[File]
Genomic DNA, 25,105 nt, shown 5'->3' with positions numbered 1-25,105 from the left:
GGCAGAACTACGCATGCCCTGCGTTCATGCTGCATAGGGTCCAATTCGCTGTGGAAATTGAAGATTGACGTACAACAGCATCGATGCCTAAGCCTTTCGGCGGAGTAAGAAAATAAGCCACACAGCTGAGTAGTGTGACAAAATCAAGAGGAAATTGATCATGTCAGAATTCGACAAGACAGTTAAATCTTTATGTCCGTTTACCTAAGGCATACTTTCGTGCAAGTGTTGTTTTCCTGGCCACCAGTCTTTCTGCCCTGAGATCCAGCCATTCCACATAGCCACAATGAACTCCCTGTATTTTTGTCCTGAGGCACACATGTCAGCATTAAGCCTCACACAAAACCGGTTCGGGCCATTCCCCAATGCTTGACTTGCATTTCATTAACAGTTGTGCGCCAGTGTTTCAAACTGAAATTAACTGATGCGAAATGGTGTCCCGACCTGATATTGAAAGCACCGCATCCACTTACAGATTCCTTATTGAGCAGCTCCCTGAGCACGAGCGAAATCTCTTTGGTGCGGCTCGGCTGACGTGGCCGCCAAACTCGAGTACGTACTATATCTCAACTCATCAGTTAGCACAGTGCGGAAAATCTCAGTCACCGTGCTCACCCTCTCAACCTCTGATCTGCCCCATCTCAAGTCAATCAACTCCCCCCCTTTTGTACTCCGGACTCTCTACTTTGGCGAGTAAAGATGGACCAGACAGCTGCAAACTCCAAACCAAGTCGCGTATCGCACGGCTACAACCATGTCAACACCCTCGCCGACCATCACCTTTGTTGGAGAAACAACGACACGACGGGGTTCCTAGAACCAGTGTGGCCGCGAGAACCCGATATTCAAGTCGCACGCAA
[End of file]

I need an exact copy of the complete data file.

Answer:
Genomic DNA, 25,105 nt, shown 5'->3' with positions numbered 1-25,105 from the left:
GGCAGAACTACGCATGCCCTGCGTTCATGCTGCATAGGGTCCAATTCGCTGTGGAAATTGAAGATTGACGTACAACAGCATCGATGCCTAAGCCTTTCGGCGGAGTAAGAAAATAAGCCACACAGCTGAGTAGTGTGACAAAATCAAGAGGAAATTGATCATGTCAGAATTCGACAAGACAGTTAAATCTTTATGTCCGTTTACCTAAGGCATACTTTCGTGCAAGTGTTGTTTTCCTGGCCACCAGTCTTTCTGCCCTGAGATCCAGCCATTCCACATAGCCACAATGAACTCCCTGTATTTTTGTCCTGAGGCACACATGTCAGCATTAAGCCTCACACAAAACCGGTTCGGGCCATTCCCCAATGCTTGACTTGCATTTCATTAACAGTTGTGCGCCAGTGTTTCAAACTGAAATTAACTGATGCGAAATGGTGTCCCGACCTGATATTGAAAGCACCGCATCCACTTACAGATTCCTTATTGAGCAGCTCCCTGAGCACGAGCGAAATCTCTTTGGTGCGGCTCGGCTGACGTGGCCGCCAAACTCGAGTACGTACTATATCTCAACTCATCAGTTAGCACAGTGCGGAAAATCTCAGTCACCGTGCTCACCCTCTCAACCTCTGATCTGCCCCATCTCAAGTCAATCAACTCCCCCCCTTTTGTACTCCGGACTCTCTACTTTGGCGAGTAAAGATGGACCAGACAGCTGCAAACTCCAAACCAAGTCGCGTATCGCACGGCTACAACCATGTCAACACCCTCGCCGACCATCACCTTTGTTGGAGAAACAACGACACGACGGGGTTCCTAGAACCAGTGTGGCCGCGAGAACCCGATATTCAAGTCGCACGCAA